There is some variation in the legend from person to person, she says. One person she asked about the tunnels said that there was an entire network of criminals still living underground in the tunnels.


Lavender and Other Folk Remedies

The informant listed off several folk remedies she learned from her parents and grandparents:

For colds, she said her mother and grandmother would always give her echinacea, and for nausea they would use ginger to calm her stomach.

Her father always uses peppermint for nausea. She says you’re supposed to inhale the peppermint because the aroma is good to settle the stomach and aid digestion.

Lastly, her father uses lavender for earaches. As a child, the informant always used to get earaches. She had developed an immunity to most mainstream antibiotics because of multiple illnesses earlier on in life. Because of this, the bacteria in her ears couldn’t be treated with antibiotics. Her dad would boil lavender, let it cool to a slightly warm temperature, and then pour it in her ears to flush out the bacteria. She says the treatment worked wonders, and got rid of the infections when antibiotics couldn’t. Her father learned this remedy from his own father, who used to get earaches often as well.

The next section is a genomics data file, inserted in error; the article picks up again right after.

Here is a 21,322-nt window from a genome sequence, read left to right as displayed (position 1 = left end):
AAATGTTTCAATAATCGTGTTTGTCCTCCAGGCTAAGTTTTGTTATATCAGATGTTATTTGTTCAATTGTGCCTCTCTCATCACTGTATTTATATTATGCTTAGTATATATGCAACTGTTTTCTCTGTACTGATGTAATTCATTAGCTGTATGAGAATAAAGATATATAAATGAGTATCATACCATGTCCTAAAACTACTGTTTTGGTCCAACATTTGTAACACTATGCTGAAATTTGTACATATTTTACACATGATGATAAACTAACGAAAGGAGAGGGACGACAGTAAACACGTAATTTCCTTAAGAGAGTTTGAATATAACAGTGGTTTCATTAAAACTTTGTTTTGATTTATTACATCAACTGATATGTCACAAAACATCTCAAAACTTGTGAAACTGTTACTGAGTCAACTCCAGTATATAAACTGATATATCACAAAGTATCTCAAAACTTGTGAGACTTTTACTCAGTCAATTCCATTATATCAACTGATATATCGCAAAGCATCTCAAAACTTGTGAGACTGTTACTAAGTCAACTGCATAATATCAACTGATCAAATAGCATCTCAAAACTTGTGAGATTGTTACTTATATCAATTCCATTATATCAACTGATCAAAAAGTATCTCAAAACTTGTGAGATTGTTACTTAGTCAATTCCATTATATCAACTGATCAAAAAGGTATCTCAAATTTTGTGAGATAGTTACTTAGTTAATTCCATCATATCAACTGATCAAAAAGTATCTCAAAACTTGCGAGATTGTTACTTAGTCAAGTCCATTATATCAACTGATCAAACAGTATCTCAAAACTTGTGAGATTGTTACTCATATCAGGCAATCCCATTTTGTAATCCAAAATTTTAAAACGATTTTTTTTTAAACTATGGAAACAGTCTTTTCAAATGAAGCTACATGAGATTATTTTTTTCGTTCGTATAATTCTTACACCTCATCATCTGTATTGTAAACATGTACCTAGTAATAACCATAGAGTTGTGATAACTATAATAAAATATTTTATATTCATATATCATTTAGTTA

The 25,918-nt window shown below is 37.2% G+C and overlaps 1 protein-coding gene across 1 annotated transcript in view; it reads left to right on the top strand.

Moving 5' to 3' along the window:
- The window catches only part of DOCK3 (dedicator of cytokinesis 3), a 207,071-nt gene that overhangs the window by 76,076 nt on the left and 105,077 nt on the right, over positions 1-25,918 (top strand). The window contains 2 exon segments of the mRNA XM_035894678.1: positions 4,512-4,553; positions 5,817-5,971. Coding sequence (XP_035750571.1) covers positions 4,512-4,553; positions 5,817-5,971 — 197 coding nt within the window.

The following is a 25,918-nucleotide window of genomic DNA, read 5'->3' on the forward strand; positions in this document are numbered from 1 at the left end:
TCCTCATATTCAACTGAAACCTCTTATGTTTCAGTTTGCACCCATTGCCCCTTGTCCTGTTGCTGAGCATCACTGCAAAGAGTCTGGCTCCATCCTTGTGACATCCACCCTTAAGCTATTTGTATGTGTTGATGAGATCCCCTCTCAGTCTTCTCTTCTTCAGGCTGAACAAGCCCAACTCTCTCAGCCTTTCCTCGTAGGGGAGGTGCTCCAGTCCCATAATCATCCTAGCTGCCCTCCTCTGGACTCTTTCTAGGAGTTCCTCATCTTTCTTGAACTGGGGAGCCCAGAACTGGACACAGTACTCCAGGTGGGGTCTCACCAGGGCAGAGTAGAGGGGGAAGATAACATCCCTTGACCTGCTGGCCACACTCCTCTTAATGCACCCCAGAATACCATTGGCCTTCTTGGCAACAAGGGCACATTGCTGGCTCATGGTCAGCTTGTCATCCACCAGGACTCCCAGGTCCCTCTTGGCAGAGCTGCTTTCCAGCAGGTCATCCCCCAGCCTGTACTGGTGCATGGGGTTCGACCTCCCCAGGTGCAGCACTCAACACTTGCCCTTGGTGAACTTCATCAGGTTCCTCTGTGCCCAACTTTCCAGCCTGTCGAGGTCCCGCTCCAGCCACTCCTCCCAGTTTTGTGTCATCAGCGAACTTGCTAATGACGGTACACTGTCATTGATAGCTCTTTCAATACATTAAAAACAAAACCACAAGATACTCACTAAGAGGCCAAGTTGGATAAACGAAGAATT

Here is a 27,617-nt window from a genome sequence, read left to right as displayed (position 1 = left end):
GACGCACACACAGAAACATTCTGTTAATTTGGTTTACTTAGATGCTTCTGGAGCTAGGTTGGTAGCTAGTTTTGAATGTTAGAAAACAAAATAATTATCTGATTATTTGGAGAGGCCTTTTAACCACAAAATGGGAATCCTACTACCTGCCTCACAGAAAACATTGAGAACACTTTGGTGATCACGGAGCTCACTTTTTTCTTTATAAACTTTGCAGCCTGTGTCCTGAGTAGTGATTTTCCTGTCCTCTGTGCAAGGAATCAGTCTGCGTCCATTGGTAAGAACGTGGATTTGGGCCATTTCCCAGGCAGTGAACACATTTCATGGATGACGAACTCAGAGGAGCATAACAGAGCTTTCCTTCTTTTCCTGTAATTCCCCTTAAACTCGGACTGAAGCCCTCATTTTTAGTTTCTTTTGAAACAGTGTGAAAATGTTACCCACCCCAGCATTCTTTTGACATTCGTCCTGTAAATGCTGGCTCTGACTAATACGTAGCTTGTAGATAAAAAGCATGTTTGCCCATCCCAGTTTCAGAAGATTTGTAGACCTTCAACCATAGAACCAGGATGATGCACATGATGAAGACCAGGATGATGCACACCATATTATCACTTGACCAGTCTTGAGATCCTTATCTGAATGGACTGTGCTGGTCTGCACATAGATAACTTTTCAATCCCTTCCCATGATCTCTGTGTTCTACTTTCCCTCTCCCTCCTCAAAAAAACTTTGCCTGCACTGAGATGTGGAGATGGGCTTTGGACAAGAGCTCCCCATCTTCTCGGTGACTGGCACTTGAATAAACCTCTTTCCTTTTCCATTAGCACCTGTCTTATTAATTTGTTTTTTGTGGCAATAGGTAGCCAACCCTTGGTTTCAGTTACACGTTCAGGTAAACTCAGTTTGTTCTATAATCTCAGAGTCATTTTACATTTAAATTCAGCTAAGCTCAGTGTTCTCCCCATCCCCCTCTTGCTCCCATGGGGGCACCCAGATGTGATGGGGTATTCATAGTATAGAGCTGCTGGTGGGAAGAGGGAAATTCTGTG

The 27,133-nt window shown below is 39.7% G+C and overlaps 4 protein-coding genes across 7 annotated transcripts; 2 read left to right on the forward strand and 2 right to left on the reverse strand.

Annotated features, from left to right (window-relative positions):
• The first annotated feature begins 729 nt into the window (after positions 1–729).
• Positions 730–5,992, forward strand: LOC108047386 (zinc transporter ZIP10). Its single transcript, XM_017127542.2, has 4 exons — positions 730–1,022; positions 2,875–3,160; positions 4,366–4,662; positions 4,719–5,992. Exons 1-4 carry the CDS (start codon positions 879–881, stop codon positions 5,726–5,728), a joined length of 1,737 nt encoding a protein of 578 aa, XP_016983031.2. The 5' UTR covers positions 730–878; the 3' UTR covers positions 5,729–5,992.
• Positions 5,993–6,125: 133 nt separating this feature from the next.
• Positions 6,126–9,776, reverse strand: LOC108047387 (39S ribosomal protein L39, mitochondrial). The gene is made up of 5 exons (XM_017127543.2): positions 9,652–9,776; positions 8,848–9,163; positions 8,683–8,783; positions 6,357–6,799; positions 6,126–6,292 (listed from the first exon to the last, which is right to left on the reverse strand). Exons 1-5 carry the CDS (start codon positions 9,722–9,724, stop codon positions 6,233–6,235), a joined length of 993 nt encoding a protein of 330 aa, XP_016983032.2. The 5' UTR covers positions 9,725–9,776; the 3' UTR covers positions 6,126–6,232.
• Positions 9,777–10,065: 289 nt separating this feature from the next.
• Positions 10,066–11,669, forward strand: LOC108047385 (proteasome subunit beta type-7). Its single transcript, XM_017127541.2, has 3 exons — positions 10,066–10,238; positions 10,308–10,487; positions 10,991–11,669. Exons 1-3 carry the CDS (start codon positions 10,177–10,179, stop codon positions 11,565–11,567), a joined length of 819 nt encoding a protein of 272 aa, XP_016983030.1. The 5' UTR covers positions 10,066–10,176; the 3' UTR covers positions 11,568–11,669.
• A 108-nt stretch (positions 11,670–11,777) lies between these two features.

Kicking the Flagpole

The informant cites a well-known tradition here at USC: kicking the flagpole on the way to the Coliseum to cheer our football team to victory. Students, their families, professors, and many other USC fans flock towards the Coliseum in a group. Those walking from the direction of campus (usually most of the students, their families, and professors) pass by a group of flagpoles. In passing, each person in the crowd sticks a foot out and kicks the flagpole to bring victory for USC. He remembers the first time he ever kicked the flagpole as a freshman in 2011: “I was excited. It felt good to be taking part in such a huge tradition. I think it was that moment that really solidified in my mind that I was a part of the Trojan Family, that I was allowed to take part in this tradition because I belonged.”

The way he speaks about kicking the flagpole shows that it’s more than just a long-standing tradition meant to show school spirit and bring good luck to the team; it’s also a rite of passage. The moment a new student kicks the flagpole, they’ve crossed a liminal point; they’ve taken part in an important and exclusive USC ritual for the first time. They become a part of the tradition, and a part of the USC family.